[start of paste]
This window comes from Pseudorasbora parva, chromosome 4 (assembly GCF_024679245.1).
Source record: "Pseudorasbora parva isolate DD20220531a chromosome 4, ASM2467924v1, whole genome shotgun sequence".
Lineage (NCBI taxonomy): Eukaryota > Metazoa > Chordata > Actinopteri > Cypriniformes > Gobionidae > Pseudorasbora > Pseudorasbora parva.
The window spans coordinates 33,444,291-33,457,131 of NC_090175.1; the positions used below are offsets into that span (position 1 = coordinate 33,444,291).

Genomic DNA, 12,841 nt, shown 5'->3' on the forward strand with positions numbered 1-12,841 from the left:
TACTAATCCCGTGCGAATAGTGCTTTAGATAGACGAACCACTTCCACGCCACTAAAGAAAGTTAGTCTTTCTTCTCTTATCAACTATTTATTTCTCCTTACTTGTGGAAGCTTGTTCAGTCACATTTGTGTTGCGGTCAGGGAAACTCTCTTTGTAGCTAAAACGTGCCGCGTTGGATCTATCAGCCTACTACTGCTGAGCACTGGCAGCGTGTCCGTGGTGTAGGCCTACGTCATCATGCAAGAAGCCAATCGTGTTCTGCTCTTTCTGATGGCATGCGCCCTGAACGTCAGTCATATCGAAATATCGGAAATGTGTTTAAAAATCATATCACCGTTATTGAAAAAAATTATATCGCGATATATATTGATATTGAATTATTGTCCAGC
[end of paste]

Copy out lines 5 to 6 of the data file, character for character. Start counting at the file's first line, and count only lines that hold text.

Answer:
Genomic DNA, 12,841 nt, shown 5'->3' on the forward strand with positions numbered 1-12,841 from the left:
TACTAATCCCGTGCGAATAGTGCTTTAGATAGACGAACCACTTCCACGCCACTAAAGAAAGTTAGTCTTTCTTCTCTTATCAACTATTTATTTCTCCTTACTTGTGGAAGCTTGTTCAGTCACATTTGTGTTGCGGTCAGGGAAACTCTCTTTGTAGCTAAAACGTGCCGCGTTGGATCTATCAGCCTACTACTGCTGAGCACTGGCAGCGTGTCCGTGGTGTAGGCCTACGTCATCATGCAAGAAGCCAATCGTGTTCTGCTCTTTCTGATGGCATGCGCCCTGAACGTCAGTCATATCGAAATATCGGAAATGTGTTTAAAAATCATATCACCGTTATTGAAAAAAATTATATCGCGATATATATTGATATTGAATTATTGTCCAGC